“Look at this place — it’s toxic, it’s rotting.”
The collapse of society won’t come as the result of war, or plague, but rather from a complete lack of power. Electricity and energy are so vital to our modern way of life that were there to be a massive power outage the likes of which we had never experienced, and could not recover from, mere anarchy would be loosed upon the world.
At the start of the beautiful but inert Into the Forest, an unprecedented power failure casts two sisters and their father (and, presumably, the rest of the world) into darkness. The sisters, bookish Nell (Ellen Page) and passionate Eva (Evan Rachel Wood), and their father (Callum Keith Rennie), are only inconvenience at first. Living in a luxurious, modernist home filled with tasteful wood fixtures and floor-to-ceiling windows, Nell is frustrated that the lack of power is cutting into her studying for the SATs while Eva is annoyed that she has no music to practice her dancing. Their father is a bit more pragmatic, and approaches the power outage as a mini-adventure; a slight problem that will surely blow over.
But it doesn’t blow over. Time ticks on in darkness, and an event soon leaves Nell and Eva alone in their house in the forest. The sisters must learn to survive on their own without the electrical assistance they’ve known their whole lives. Writer-director Patricia Rozema, adapting the novel by Jean Hegland, filters this semi-post-apocalyptic through a minimalist lens. It’s at first refreshing to watch such a stripped-down story that would usually be applied to a larger, more bombastic (and dumber) blockbuster. The problem: the stripped-down story just isn’t very engaging.
Page and Wood, two fiercely talented actresses, are far too reserved here. Third act developments allow Wood more opportunity to break out, but Page is mostly trapped by the nature of her character. The smaller scope of the tale also backfires a bit: there are long stretches of Into the Forest where you might completely forget the power-failure set-up that triggered all of this. It’s one thing to keep a story like this low-key; it’s another to come off at times as oblivious to how we got here.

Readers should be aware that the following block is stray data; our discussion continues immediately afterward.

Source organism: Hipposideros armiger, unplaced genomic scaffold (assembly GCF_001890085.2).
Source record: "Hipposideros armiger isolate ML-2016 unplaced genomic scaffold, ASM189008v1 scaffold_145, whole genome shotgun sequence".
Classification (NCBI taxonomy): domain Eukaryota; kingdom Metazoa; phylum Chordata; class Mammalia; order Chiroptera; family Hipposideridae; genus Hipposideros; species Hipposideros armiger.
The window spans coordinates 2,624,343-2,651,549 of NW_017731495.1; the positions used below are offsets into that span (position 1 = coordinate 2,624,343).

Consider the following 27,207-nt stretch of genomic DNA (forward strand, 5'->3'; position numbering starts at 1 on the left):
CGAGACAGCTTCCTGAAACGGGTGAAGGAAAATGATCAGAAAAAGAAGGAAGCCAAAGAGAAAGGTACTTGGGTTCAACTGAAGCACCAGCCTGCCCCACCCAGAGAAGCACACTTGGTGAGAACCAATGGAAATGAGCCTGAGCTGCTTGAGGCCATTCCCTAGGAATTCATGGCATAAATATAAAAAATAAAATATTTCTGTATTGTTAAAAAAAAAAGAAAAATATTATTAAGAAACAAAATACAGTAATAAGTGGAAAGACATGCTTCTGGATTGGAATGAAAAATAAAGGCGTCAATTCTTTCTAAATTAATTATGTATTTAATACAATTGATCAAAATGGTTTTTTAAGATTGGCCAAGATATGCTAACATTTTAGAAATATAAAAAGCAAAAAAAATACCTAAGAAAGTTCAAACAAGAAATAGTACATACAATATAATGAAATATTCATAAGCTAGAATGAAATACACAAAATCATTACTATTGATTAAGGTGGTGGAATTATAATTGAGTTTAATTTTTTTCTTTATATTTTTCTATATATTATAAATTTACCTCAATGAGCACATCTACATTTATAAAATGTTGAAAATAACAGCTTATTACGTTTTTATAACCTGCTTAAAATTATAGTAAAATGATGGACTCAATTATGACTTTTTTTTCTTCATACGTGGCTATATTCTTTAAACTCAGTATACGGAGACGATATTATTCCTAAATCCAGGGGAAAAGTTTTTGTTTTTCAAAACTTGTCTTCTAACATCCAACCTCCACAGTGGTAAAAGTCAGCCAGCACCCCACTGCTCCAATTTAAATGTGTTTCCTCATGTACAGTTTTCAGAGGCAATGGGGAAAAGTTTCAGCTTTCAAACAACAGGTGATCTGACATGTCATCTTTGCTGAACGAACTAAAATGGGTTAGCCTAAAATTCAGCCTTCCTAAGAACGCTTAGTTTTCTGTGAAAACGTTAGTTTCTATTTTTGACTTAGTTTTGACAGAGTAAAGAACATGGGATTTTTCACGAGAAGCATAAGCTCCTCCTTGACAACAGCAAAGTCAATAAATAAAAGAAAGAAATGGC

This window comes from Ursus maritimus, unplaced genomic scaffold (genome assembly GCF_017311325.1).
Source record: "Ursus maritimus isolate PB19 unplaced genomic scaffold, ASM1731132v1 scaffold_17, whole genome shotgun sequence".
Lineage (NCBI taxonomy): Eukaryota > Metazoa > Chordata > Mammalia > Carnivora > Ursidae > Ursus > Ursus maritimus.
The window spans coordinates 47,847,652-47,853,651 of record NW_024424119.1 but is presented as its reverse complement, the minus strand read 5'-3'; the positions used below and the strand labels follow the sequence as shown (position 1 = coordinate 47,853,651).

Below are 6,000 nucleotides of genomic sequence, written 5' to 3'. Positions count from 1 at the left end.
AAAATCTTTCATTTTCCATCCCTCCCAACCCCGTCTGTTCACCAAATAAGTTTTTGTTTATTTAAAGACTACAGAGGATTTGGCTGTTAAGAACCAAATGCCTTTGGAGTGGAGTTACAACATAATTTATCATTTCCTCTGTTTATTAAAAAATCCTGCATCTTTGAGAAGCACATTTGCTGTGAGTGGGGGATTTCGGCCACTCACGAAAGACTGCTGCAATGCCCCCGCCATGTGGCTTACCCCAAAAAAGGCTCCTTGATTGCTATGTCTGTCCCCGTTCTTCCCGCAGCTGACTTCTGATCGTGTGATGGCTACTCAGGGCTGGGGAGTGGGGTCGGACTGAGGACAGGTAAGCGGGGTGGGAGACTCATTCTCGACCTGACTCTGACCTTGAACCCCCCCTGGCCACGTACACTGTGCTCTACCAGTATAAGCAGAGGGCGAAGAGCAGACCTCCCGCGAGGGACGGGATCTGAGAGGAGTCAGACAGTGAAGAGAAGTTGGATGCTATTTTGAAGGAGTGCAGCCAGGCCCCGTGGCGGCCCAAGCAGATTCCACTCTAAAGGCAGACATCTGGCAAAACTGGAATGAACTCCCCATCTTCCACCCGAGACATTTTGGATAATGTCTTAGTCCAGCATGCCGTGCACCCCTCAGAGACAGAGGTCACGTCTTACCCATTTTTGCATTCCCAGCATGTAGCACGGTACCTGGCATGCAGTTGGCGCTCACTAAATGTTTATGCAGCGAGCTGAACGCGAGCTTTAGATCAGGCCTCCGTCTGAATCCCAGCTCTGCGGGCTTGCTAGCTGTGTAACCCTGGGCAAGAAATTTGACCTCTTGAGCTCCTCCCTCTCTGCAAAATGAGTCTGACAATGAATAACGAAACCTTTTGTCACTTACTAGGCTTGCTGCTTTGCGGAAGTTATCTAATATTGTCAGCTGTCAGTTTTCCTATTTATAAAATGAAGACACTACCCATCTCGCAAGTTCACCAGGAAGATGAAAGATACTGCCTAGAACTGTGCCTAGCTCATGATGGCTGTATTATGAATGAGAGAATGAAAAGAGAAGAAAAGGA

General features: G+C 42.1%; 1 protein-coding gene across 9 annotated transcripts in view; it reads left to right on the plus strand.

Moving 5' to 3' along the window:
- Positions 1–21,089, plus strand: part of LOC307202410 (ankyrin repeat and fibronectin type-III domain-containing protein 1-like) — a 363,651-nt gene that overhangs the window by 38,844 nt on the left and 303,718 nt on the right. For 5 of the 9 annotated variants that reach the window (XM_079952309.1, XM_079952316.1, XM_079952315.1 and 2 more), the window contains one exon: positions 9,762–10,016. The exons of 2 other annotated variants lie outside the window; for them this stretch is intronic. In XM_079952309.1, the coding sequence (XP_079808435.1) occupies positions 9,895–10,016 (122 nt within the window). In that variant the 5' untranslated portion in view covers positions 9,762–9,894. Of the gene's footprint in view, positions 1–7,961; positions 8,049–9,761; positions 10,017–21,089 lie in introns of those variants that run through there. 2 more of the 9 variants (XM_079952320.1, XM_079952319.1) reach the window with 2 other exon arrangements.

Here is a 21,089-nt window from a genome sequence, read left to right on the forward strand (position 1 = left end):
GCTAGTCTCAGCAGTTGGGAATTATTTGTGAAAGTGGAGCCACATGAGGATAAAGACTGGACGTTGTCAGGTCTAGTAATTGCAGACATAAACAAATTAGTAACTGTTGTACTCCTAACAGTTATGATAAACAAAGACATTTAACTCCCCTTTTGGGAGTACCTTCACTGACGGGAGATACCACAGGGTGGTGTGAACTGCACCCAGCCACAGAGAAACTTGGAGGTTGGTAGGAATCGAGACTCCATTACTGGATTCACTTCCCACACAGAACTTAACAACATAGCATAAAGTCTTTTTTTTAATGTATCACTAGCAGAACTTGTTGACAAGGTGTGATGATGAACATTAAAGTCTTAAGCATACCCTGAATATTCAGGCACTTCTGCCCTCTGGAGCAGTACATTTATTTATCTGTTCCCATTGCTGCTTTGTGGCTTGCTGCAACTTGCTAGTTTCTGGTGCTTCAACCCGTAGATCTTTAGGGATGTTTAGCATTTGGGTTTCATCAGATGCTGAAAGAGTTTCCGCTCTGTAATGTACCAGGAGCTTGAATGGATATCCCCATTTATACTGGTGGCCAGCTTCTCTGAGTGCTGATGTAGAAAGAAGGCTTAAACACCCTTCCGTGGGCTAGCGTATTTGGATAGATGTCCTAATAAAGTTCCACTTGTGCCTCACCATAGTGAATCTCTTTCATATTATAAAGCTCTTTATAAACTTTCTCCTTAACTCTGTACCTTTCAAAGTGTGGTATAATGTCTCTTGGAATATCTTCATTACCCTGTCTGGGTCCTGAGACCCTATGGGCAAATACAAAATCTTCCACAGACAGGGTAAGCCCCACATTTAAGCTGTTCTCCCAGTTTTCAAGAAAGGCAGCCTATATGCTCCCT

Into the Forest is prepossessing: the cinematography by Daniel Grant is, at times, museum gallery quality, and director Rozema is masterful at how she blocks her shots and captures the tranquil nature that the characters are forced to slip into. One of the earliest shots in the film, of Eva and Nell’s well-lit house suddenly blinking into darkness while the star-lit sky above the treetops glows overhead, is downright breathtaking. But the grace and beauty conveyed visually isn’t enough to rescue a stagnant story. Into the Forest, a film about power failure triggering a new way of life and rebirth for its characters, ends up lacking the power needed to convey its message.